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On December 8, 2016, Peter Shattuck, Director of the Clean Energy Initiative at the Acadia Center, Dan Allegretti, Vice President of State Government Affairs at Exelon, and Kathleen Meil of Evergreen Home Performance spoke at E2Tech’s forum event titled, “Wake Up! A Convenient Forum on Climate Change & RGGI”. Green Energy Maine was there and brings you this report.
The Regional Greenhouse Gas Initiative (RGGI) is "a victim of [its] own success," Dan Allegretti proclaimed of the market-based cap and trade agreement. Cap and trade is an incentive-based approach to cut greenhouse gas emissions. Under the RGGI agreement, which exists in 9 northeast states, a maximum ceiling is established for carbon emissions from energy production, and credits are sent to auction for energy producers to purchase. If a producer emits fewer emissions than they are credited, they may sell their credits to other energy producers who exceed their emissions limits. This in turn creates an incentive to discover mechanisms to reduce carbon emissions. Market-based solutions to reduce negative environmental impacts force competition and produce innovation, which limits the costs associated with environmental policy.
With the help of RGGI, carbon dioxide emissions have been reduced by 37 percent since 2009, and have been cut in half in the past 10 years. Energy costs have not increased significantly despite the requirement to purchase emission credits, and in fact have decreased between three and six percent since the initiative began. To a large extent, the successes of the RGGI program are not well known. As Mr. Allegretti stated, much of the public is not aware of the emissions reductions from power plants.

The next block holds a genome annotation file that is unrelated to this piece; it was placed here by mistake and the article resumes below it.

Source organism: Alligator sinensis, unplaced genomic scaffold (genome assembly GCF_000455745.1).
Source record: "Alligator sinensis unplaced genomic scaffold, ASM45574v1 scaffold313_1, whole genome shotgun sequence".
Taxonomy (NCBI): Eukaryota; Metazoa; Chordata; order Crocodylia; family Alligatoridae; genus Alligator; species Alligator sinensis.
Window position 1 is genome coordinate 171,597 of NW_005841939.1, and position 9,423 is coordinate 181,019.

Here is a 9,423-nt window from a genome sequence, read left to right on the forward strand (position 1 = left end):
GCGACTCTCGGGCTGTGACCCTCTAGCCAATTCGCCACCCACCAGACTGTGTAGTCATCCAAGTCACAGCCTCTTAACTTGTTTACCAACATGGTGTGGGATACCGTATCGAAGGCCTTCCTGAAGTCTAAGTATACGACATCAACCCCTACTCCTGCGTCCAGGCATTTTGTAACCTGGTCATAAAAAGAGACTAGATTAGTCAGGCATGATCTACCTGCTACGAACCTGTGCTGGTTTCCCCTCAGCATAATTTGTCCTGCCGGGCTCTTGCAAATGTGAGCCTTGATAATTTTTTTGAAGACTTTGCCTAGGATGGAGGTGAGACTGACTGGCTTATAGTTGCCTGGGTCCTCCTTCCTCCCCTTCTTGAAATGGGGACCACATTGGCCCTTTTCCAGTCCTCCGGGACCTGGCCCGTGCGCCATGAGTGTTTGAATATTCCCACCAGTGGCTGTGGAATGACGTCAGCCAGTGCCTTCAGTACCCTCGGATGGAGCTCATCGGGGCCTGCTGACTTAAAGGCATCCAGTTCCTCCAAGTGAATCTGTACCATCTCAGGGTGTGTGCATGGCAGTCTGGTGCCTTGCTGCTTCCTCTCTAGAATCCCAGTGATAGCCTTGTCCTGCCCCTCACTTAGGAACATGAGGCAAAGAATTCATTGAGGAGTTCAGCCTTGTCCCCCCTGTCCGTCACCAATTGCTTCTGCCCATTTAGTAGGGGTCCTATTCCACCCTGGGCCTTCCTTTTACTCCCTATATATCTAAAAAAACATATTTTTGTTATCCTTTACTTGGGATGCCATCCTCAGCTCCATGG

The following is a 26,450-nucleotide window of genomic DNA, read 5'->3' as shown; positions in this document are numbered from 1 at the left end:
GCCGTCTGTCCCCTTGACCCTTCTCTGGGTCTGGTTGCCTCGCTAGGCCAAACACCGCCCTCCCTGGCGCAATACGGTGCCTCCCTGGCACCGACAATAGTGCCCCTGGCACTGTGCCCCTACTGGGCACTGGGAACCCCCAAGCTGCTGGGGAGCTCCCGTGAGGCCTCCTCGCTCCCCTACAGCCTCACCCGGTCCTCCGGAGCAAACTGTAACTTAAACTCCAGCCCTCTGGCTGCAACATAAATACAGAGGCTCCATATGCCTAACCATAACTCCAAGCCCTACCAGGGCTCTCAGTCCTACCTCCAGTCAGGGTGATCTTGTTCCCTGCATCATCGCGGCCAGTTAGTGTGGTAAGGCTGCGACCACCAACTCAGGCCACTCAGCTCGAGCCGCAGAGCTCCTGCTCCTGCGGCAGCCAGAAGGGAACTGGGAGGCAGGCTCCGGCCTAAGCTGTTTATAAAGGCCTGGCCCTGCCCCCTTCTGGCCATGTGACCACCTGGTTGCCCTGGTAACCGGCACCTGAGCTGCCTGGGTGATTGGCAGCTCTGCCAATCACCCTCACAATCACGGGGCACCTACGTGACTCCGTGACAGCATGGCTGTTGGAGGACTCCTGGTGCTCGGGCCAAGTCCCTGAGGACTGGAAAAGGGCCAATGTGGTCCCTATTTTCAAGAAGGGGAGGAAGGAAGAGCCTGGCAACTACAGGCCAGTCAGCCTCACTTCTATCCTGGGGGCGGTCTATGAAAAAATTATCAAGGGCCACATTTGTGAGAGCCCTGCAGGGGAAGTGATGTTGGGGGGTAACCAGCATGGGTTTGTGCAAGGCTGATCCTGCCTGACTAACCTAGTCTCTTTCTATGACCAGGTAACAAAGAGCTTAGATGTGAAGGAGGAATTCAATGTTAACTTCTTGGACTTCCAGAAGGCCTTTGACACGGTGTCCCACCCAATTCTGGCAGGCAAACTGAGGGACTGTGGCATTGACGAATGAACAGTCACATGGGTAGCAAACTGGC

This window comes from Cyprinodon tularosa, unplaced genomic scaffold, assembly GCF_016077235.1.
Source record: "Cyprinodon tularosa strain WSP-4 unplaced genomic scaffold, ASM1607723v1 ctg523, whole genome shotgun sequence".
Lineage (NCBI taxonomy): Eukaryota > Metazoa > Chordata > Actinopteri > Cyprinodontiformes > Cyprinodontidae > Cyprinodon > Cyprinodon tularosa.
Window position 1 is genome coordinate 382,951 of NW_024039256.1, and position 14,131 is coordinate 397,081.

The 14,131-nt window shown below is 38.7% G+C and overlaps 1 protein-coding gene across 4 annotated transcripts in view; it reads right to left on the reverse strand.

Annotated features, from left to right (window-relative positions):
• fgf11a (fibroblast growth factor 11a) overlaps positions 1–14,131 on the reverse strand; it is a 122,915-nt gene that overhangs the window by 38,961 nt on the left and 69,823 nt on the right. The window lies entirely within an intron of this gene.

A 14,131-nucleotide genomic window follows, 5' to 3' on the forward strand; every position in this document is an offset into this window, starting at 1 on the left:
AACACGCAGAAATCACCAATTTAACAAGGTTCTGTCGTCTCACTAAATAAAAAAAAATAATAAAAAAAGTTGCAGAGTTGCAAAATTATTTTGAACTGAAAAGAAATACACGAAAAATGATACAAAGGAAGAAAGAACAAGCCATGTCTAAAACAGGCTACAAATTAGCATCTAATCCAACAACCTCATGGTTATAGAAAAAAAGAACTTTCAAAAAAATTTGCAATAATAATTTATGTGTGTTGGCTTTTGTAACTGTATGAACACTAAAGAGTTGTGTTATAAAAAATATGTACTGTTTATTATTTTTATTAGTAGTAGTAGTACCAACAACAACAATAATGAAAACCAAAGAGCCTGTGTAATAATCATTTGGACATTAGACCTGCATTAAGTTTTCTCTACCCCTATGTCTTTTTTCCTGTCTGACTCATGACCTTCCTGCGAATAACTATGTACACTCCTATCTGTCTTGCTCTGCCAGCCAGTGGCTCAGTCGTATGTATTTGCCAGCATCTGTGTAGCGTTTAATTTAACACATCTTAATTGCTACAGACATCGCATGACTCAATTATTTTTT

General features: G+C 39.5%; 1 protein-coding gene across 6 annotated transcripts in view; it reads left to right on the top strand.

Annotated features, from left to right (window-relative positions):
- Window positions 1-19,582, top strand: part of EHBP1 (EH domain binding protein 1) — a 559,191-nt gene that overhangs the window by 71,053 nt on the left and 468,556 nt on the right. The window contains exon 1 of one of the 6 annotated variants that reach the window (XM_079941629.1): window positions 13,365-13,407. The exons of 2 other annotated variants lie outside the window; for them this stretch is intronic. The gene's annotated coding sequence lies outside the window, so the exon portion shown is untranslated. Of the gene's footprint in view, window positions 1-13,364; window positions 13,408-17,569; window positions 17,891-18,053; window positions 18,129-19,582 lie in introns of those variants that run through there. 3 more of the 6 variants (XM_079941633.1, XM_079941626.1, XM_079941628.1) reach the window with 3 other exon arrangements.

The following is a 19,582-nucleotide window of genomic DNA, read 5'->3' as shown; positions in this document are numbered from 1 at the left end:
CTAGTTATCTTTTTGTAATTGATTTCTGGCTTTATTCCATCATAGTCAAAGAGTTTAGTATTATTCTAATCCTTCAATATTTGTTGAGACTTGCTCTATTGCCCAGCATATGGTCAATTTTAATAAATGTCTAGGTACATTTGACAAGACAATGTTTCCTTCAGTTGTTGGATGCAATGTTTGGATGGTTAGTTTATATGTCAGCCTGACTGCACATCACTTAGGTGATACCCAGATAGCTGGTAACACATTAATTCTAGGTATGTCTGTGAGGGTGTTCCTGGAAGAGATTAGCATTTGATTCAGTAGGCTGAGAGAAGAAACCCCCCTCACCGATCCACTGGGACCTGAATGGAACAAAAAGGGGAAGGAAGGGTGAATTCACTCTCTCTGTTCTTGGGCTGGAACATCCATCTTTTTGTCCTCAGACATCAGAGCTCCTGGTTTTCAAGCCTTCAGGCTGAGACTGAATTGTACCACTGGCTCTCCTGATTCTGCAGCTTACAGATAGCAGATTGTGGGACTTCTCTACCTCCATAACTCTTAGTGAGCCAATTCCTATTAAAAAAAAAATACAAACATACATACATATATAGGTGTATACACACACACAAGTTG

Still, there are challenges with the regional initiative. Because transmission lines cross boarders, carbon reduction goals can be undermined through “leakage” from non-participating states and provinces, Allegretti explained. This makes it possible for a state to consume energy produced in non-participating states, without accounting for the associated greenhouse gas emissions in that state’s carbon inventory. Nonetheless, the Regional Greenhouse Gas Initiative has inspired support for similar initiatives in other regions of the United States, notably in the Midwest and western states.
Most states participating in the RGGI agreement invest the revenue generated by sale of emission credits in energy efficiency measures. Ninety-two percent of the revenue earned in from RGGI credits in Maine has been invested in efficiency measures, which are overseen by the Efficiency Maine Trust, according to Peter Shattuck, Director of the Clean Energy Initiative at the Acadia Center in Boston, Massachusetts. Revenue reinvestment has generated approximately 2,000 jobs in the northeast since the creation of RGGI, Shattuck added. Maine has an emissions reduction goal of 35 to 45 percent below 1990 levels by 2030, which is established by Maine state policy, rather than by federal policy.
Investments in energy efficiency measures are particularly helpful in Maine, which has the oldest housing stock in the nation, explained Kathleen Meil, Marketing & Customer Relations Manager at Evergreen Home Performance. Unpredictable heating costs and drafty homes can cause significant uncertainty for many Maine families. The Home Energy Savings Program, which one third of RGGI revenue in Maine is dedicated to, helps alleviate the financial burden of winterizing homes.
The carbon cap under RGGI will continue to be reduced until 2020, allowing electricity producers time to discover carbon reduction technologies, before it is leveled off. Since the Regional Greenhouse Gas Initiative came to be, cost savings from energy efficiency measures have exceeded any increase in costs. With its success, "RGGI is recognized worldwide," Allegretti boasted.
Photos of Dan Allegretti, Peter Shattuck and Kathleen Meil by Kay Mann. Special thanks to guest author Tom Redstone for this article.